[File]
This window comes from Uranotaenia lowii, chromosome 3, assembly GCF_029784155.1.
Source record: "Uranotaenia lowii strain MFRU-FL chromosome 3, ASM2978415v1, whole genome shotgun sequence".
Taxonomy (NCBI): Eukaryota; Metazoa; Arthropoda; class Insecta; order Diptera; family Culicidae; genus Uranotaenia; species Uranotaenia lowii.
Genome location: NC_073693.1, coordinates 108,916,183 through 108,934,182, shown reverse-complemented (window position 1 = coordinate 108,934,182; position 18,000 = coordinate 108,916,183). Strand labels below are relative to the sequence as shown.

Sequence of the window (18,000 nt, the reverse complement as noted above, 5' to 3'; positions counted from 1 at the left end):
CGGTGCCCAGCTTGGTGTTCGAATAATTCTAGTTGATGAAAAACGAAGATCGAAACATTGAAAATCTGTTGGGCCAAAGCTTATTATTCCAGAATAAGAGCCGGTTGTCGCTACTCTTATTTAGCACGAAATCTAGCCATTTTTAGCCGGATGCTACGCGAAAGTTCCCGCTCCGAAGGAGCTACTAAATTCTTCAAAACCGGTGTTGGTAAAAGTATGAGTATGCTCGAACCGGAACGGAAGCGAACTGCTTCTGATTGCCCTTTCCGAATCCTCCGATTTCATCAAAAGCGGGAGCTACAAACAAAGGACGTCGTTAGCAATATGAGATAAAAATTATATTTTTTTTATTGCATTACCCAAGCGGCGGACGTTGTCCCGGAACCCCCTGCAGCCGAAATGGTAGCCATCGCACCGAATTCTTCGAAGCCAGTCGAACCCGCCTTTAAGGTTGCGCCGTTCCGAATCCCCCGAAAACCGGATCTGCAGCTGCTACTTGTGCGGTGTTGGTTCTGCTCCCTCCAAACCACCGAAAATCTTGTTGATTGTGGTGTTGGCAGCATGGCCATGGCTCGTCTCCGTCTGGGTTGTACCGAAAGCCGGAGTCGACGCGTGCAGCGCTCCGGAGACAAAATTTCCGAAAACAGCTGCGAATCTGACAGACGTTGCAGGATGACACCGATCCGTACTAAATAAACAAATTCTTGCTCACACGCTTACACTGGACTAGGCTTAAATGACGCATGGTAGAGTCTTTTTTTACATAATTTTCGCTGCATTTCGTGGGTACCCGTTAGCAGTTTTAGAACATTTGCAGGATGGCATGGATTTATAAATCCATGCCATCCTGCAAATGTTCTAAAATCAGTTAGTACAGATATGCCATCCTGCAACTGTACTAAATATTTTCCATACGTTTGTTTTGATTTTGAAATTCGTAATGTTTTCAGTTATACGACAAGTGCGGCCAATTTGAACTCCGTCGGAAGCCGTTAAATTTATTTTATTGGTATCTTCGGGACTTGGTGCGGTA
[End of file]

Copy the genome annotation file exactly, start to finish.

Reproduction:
This window comes from Uranotaenia lowii, chromosome 3, assembly GCF_029784155.1.
Source record: "Uranotaenia lowii strain MFRU-FL chromosome 3, ASM2978415v1, whole genome shotgun sequence".
Taxonomy (NCBI): Eukaryota; Metazoa; Arthropoda; class Insecta; order Diptera; family Culicidae; genus Uranotaenia; species Uranotaenia lowii.
Genome location: NC_073693.1, coordinates 108,916,183 through 108,934,182, shown reverse-complemented (window position 1 = coordinate 108,934,182; position 18,000 = coordinate 108,916,183). Strand labels below are relative to the sequence as shown.

Sequence of the window (18,000 nt, the reverse complement as noted above, 5' to 3'; positions counted from 1 at the left end):
CGGTGCCCAGCTTGGTGTTCGAATAATTCTAGTTGATGAAAAACGAAGATCGAAACATTGAAAATCTGTTGGGCCAAAGCTTATTATTCCAGAATAAGAGCCGGTTGTCGCTACTCTTATTTAGCACGAAATCTAGCCATTTTTAGCCGGATGCTACGCGAAAGTTCCCGCTCCGAAGGAGCTACTAAATTCTTCAAAACCGGTGTTGGTAAAAGTATGAGTATGCTCGAACCGGAACGGAAGCGAACTGCTTCTGATTGCCCTTTCCGAATCCTCCGATTTCATCAAAAGCGGGAGCTACAAACAAAGGACGTCGTTAGCAATATGAGATAAAAATTATATTTTTTTTATTGCATTACCCAAGCGGCGGACGTTGTCCCGGAACCCCCTGCAGCCGAAATGGTAGCCATCGCACCGAATTCTTCGAAGCCAGTCGAACCCGCCTTTAAGGTTGCGCCGTTCCGAATCCCCCGAAAACCGGATCTGCAGCTGCTACTTGTGCGGTGTTGGTTCTGCTCCCTCCAAACCACCGAAAATCTTGTTGATTGTGGTGTTGGCAGCATGGCCATGGCTCGTCTCCGTCTGGGTTGTACCGAAAGCCGGAGTCGACGCGTGCAGCGCTCCGGAGACAAAATTTCCGAAAACAGCTGCGAATCTGACAGACGTTGCAGGATGACACCGATCCGTACTAAATAAACAAATTCTTGCTCACACGCTTACACTGGACTAGGCTTAAATGACGCATGGTAGAGTCTTTTTTTACATAATTTTCGCTGCATTTCGTGGGTACCCGTTAGCAGTTTTAGAACATTTGCAGGATGGCATGGATTTATAAATCCATGCCATCCTGCAAATGTTCTAAAATCAGTTAGTACAGATATGCCATCCTGCAACTGTACTAAATATTTTCCATACGTTTGTTTTGATTTTGAAATTCGTAATGTTTTCAGTTATACGACAAGTGCGGCCAATTTGAACTCCGTCGGAAGCCGTTAAATTTATTTTATTGGTATCTTCGGGACTTGGTGCGGTA